Founded in thousands of years of tradition, vegetable tanning is the process of using natural ingredients and tannins from the bark, wood, fruit, and leaves of trees — like Oak and Pine — to prevent the raw hide’s decay. Due to the natural ingredients used, vegetable tanning often results in warm, earthy tones of leather, and many find that the leather has greater body and firmness than its chromium tanned counterpart.
Chromium tanning, or “chrome tanning” as it’s more commonly called, is the most prevalent form of tanning today. The process relies on the use of chromium salts to preserve raw hide and protect it from decay. Though not as natural as traditional vegetable tanning, it is undoubtedly a much faster method and produces a leather that is softer, more flexible, more resilient in water, and more receptive to today’s vibrant colors.
The final stage of the leather tanning process is finishing, and, just as modern techniques of dyeing would have fascinated our ancestors, so too would the latest technologies in finishing. Using machines or the hands of dedicated craftsmen, finishes like polishing, ironing, plating, embossing, and tumbling can alter the look of the final leather product. Leather might be polished with a velvety wheel to create a shiny surface, or it embossed to obtain a three-dimensional print, or tumbled to create a more evident grain. Or, if preferred, the leather might be finished using chemical processes that coat the leather with a natural or synthetic spray to increase color saturation or shine. Whatever the choice, the finishing process adds the final touches to the leather’s transformation.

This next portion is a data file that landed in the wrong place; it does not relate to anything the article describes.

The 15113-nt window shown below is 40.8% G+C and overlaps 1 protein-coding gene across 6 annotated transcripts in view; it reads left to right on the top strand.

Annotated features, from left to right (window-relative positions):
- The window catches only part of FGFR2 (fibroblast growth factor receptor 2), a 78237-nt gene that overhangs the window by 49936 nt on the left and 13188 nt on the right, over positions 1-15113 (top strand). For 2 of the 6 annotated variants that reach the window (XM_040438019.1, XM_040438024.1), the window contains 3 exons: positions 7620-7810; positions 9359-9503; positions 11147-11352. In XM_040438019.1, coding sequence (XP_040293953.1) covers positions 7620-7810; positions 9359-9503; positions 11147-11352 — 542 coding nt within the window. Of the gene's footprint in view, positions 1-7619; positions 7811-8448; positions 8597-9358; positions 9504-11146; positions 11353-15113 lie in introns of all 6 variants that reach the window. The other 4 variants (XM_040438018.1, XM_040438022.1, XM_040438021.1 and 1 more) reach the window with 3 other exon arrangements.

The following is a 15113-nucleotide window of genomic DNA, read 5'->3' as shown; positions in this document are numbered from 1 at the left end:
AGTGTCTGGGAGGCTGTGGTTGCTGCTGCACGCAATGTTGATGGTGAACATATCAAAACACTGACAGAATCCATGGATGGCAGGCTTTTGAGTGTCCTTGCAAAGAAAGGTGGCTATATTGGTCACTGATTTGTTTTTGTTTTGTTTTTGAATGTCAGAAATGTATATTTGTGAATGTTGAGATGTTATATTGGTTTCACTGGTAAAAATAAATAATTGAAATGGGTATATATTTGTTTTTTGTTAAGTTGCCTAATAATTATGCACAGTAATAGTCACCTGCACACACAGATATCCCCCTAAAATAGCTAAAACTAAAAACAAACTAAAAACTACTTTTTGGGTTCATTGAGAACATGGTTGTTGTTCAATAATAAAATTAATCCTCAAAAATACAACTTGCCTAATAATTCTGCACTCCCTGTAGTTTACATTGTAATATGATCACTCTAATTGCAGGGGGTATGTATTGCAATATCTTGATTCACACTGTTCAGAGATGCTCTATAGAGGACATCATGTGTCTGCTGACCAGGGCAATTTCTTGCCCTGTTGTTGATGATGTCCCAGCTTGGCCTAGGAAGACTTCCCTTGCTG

One of the oldest finishing methods, glazing is a process of polishing leather with a protein additive (like that from egg whites) and repeatedly stroking the leather to achieve the desired level of shine.
Typically used on vegetable-tanned leather, wax is applied to create a soft, pliable finish. It helps to increase resistance to water, and, since it’s worked into the leather and not just sitting on the exterior, it increases flexibility.
Tamponato requires the skilled and steady hand of leather craftsmen who hand paint leather by building color up layer by layer. Such detailed and attentive work results in a deeply hued and utterly unparalleled color.
Printed leathers increase diversity in design. Using heat and high pressure, the leather is stamped with a pattern or design particular to the designer’s wishes, making the leather unique in its final appearance.
How It All Comes Together
From raw hide to the Tusk bag, wallet, or accessory you’ve come to love, the journey of designing and making a leather product of quality is mapped through the dedication of the craftsmen and artists who make it possible. Hand-drawn designs, a family-owned factory filled with lifelong craftsmen, and hardware from artists in Italy and Japan — Tusk products capture a world of talent in each and every detail.